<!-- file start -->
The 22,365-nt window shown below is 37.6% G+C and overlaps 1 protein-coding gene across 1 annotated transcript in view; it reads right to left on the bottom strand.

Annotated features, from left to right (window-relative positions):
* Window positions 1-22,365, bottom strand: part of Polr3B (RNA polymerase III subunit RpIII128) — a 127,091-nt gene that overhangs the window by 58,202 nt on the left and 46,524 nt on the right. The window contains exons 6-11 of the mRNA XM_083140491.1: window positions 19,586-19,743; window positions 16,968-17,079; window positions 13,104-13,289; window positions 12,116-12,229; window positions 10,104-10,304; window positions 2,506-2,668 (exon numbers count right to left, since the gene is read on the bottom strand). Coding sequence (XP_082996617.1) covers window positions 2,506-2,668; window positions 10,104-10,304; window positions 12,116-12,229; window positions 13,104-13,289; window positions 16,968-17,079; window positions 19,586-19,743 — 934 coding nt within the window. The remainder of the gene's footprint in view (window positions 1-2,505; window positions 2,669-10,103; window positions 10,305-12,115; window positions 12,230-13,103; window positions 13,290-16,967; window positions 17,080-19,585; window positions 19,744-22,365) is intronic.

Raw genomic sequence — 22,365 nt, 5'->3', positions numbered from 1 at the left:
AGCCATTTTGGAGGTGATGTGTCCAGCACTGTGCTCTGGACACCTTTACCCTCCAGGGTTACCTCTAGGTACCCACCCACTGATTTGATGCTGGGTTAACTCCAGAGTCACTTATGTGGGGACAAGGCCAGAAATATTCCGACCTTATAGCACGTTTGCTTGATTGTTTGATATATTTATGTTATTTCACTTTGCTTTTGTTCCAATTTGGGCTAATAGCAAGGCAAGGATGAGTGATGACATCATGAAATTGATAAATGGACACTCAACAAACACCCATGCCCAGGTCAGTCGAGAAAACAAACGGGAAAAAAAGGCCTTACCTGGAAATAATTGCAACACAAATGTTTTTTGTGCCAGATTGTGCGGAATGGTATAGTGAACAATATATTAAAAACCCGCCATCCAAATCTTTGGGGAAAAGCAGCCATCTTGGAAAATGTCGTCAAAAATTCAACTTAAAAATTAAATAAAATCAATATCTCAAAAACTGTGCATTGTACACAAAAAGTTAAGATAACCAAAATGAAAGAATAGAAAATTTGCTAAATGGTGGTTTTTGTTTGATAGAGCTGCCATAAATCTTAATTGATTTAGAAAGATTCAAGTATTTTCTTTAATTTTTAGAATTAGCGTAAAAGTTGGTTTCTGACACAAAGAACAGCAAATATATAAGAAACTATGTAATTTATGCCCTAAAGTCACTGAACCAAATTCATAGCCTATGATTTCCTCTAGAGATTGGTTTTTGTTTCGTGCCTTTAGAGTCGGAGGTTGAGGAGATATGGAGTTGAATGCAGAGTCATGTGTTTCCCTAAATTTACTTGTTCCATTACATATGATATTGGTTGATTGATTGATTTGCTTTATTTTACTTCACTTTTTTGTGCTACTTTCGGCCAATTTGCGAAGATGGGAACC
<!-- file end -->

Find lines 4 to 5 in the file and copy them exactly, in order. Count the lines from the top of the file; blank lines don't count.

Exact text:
Raw genomic sequence — 22,365 nt, 5'->3', positions numbered from 1 at the left:
AGCCATTTTGGAGGTGATGTGTCCAGCACTGTGCTCTGGACACCTTTACCCTCCAGGGTTACCTCTAGGTACCCACCCACTGATTTGATGCTGGGTTAACTCCAGAGTCACTTATGTGGGGACAAGGCCAGAAATATTCCGACCTTATAGCACGTTTGCTTGATTGTTTGATATATTTATGTTATTTCACTTTGCTTTTGTTCCAATTTGGGCTAATAGCAAGGCAAGGATGAGTGATGACATCATGAAATTGATAAATGGACACTCAACAAACACCCATGCCCAGGTCAGTCGAGAAAACAAACGGGAAAAAAAGGCCTTACCTGGAAATAATTGCAACACAAATGTTTTTTGTGCCAGATTGTGCGGAATGGTATAGTGAACAATATATTAAAAACCCGCCATCCAAATCTTTGGGGAAAAGCAGCCATCTTGGAAAATGTCGTCAAAAATTCAACTTAAAAATTAAATAAAATCAATATCTCAAAAACTGTGCATTGTACACAAAAAGTTAAGATAACCAAAATGAAAGAATAGAAAATTTGCTAAATGGTGGTTTTTGTTTGATAGAGCTGCCATAAATCTTAATTGATTTAGAAAGATTCAAGTATTTTCTTTAATTTTTAGAATTAGCGTAAAAGTTGGTTTCTGACACAAAGAACAGCAAATATATAAGAAACTATGTAATTTATGCCCTAAAGTCACTGAACCAAATTCATAGCCTATGATTTCCTCTAGAGATTGGTTTTTGTTTCGTGCCTTTAGAGTCGGAGGTTGAGGAGATATGGAGTTGAATGCAGAGTCATGTGTTTCCCTAAATTTACTTGTTCCATTACATATGATATTGGTTGATTGATTGATTTGCTTTATTTTACTTCACTTTTTTGTGCTACTTTCGGCCAATTTGCGAAGATGGGAACC